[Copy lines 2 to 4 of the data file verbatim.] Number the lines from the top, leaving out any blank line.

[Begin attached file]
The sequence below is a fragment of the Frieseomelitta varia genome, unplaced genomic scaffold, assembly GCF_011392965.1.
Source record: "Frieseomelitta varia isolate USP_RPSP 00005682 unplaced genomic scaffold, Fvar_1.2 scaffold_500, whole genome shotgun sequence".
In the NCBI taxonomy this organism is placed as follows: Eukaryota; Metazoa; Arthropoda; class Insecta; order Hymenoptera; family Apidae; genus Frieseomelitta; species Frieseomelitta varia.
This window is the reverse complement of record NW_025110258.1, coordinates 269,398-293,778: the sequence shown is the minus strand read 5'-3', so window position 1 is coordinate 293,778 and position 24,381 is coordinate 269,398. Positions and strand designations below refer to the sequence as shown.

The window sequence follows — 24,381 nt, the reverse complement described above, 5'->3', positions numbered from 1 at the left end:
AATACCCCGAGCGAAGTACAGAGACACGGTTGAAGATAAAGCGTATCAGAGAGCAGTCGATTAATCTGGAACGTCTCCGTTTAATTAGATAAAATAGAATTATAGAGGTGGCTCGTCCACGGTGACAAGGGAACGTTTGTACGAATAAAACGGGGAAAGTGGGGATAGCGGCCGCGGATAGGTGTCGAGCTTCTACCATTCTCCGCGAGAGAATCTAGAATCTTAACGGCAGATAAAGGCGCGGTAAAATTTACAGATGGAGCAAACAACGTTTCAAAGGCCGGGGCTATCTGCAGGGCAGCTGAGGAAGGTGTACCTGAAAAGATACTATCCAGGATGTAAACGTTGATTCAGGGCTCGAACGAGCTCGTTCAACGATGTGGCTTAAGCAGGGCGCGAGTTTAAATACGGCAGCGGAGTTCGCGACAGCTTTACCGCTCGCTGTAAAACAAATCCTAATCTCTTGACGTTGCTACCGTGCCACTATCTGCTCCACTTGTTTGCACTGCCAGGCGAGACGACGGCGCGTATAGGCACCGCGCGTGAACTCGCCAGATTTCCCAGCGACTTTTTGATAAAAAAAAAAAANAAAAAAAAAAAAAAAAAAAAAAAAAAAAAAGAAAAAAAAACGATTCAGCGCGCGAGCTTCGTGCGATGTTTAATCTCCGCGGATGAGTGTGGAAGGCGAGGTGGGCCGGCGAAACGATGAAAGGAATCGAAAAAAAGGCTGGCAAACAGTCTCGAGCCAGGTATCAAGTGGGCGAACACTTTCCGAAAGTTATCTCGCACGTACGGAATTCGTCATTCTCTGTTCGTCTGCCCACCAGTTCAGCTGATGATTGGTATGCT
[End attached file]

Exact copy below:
Source record: "Frieseomelitta varia isolate USP_RPSP 00005682 unplaced genomic scaffold, Fvar_1.2 scaffold_500, whole genome shotgun sequence".
In the NCBI taxonomy this organism is placed as follows: Eukaryota; Metazoa; Arthropoda; class Insecta; order Hymenoptera; family Apidae; genus Frieseomelitta; species Frieseomelitta varia.
This window is the reverse complement of record NW_025110258.1, coordinates 269,398-293,778: the sequence shown is the minus strand read 5'-3', so window position 1 is coordinate 293,778 and position 24,381 is coordinate 269,398. Positions and strand designations below refer to the sequence as shown.